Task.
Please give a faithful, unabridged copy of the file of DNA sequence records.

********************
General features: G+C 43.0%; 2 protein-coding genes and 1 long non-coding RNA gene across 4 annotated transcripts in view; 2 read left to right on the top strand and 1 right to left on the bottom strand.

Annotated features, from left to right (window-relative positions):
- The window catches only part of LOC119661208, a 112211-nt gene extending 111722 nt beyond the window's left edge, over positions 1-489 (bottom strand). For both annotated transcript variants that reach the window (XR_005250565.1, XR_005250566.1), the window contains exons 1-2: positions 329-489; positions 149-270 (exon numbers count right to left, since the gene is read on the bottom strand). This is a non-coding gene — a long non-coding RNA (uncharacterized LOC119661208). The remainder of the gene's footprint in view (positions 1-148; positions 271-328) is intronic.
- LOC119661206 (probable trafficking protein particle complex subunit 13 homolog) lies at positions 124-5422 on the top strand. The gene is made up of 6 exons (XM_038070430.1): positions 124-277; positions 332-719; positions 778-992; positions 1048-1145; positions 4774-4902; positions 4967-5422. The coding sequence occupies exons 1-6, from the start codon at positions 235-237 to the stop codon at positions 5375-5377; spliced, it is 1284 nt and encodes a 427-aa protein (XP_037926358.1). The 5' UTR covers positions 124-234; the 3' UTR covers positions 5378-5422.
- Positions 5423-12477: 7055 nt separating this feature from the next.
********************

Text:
General features: G+C 43.0%; 2 protein-coding genes and 1 long non-coding RNA gene across 4 annotated transcripts in view; 2 read left to right on the top strand and 1 right to left on the bottom strand.

Annotated features, from left to right (window-relative positions):
- The window catches only part of LOC119661208, a 112211-nt gene extending 111722 nt beyond the window's left edge, over positions 1-489 (bottom strand). For both annotated transcript variants that reach the window (XR_005250565.1, XR_005250566.1), the window contains exons 1-2: positions 329-489; positions 149-270 (exon numbers count right to left, since the gene is read on the bottom strand). This is a non-coding gene — a long non-coding RNA (uncharacterized LOC119661208). The remainder of the gene's footprint in view (positions 1-148; positions 271-328) is intronic.
- LOC119661206 (probable trafficking protein particle complex subunit 13 homolog) lies at positions 124-5422 on the top strand. The gene is made up of 6 exons (XM_038070430.1): positions 124-277; positions 332-719; positions 778-992; positions 1048-1145; positions 4774-4902; positions 4967-5422. The coding sequence occupies exons 1-6, from the start codon at positions 235-237 to the stop codon at positions 5375-5377; spliced, it is 1284 nt and encodes a 427-aa protein (XP_037926358.1). The 5' UTR covers positions 124-234; the 3' UTR covers positions 5378-5422.
- Positions 5423-12477: 7055 nt separating this feature from the next.